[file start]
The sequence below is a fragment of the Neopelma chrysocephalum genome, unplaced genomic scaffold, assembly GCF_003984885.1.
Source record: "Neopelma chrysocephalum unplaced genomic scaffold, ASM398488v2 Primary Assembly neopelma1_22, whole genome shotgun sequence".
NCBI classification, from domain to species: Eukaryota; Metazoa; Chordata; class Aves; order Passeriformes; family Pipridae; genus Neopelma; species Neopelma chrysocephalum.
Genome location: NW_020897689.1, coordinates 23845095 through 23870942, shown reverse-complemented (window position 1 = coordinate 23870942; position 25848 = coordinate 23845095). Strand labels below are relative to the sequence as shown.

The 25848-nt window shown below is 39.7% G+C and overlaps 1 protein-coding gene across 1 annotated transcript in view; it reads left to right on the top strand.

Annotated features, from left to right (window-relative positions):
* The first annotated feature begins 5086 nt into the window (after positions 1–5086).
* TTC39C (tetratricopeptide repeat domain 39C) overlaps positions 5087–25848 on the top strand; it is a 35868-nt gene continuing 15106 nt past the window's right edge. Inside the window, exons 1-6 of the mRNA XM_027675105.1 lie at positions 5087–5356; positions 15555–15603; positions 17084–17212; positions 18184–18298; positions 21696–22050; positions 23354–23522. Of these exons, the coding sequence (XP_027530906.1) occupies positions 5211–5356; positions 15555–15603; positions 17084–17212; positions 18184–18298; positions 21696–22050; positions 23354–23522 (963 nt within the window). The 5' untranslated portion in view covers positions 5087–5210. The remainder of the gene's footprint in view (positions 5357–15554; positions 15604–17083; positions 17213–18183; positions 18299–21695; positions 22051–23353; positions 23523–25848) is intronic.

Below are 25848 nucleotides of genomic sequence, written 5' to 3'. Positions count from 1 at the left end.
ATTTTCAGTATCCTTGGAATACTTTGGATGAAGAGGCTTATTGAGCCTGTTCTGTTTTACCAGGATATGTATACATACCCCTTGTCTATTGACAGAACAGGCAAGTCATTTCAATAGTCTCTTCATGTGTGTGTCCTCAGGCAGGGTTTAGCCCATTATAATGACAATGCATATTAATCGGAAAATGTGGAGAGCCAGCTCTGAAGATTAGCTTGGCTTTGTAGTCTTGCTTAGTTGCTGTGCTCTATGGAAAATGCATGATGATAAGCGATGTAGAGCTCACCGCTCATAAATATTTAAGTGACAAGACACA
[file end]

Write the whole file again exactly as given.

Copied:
The sequence below is a fragment of the Neopelma chrysocephalum genome, unplaced genomic scaffold, assembly GCF_003984885.1.
Source record: "Neopelma chrysocephalum unplaced genomic scaffold, ASM398488v2 Primary Assembly neopelma1_22, whole genome shotgun sequence".
NCBI classification, from domain to species: Eukaryota; Metazoa; Chordata; class Aves; order Passeriformes; family Pipridae; genus Neopelma; species Neopelma chrysocephalum.
Genome location: NW_020897689.1, coordinates 23845095 through 23870942, shown reverse-complemented (window position 1 = coordinate 23870942; position 25848 = coordinate 23845095). Strand labels below are relative to the sequence as shown.

The 25848-nt window shown below is 39.7% G+C and overlaps 1 protein-coding gene across 1 annotated transcript in view; it reads left to right on the top strand.

Annotated features, from left to right (window-relative positions):
* The first annotated feature begins 5086 nt into the window (after positions 1–5086).
* TTC39C (tetratricopeptide repeat domain 39C) overlaps positions 5087–25848 on the top strand; it is a 35868-nt gene continuing 15106 nt past the window's right edge. Inside the window, exons 1-6 of the mRNA XM_027675105.1 lie at positions 5087–5356; positions 15555–15603; positions 17084–17212; positions 18184–18298; positions 21696–22050; positions 23354–23522. Of these exons, the coding sequence (XP_027530906.1) occupies positions 5211–5356; positions 15555–15603; positions 17084–17212; positions 18184–18298; positions 21696–22050; positions 23354–23522 (963 nt within the window). The 5' untranslated portion in view covers positions 5087–5210. The remainder of the gene's footprint in view (positions 5357–15554; positions 15604–17083; positions 17213–18183; positions 18299–21695; positions 22051–23353; positions 23523–25848) is intronic.

Below are 25848 nucleotides of genomic sequence, written 5' to 3'. Positions count from 1 at the left end.
ATTTTCAGTATCCTTGGAATACTTTGGATGAAGAGGCTTATTGAGCCTGTTCTGTTTTACCAGGATATGTATACATACCCCTTGTCTATTGACAGAACAGGCAAGTCATTTCAATAGTCTCTTCATGTGTGTGTCCTCAGGCAGGGTTTAGCCCATTATAATGACAATGCATATTAATCGGAAAATGTGGAGAGCCAGCTCTGAAGATTAGCTTGGCTTTGTAGTCTTGCTTAGTTGCTGTGCTCTATGGAAAATGCATGATGATAAGCGATGTAGAGCTCACCGCTCATAAATATTTAAGTGACAAGACACA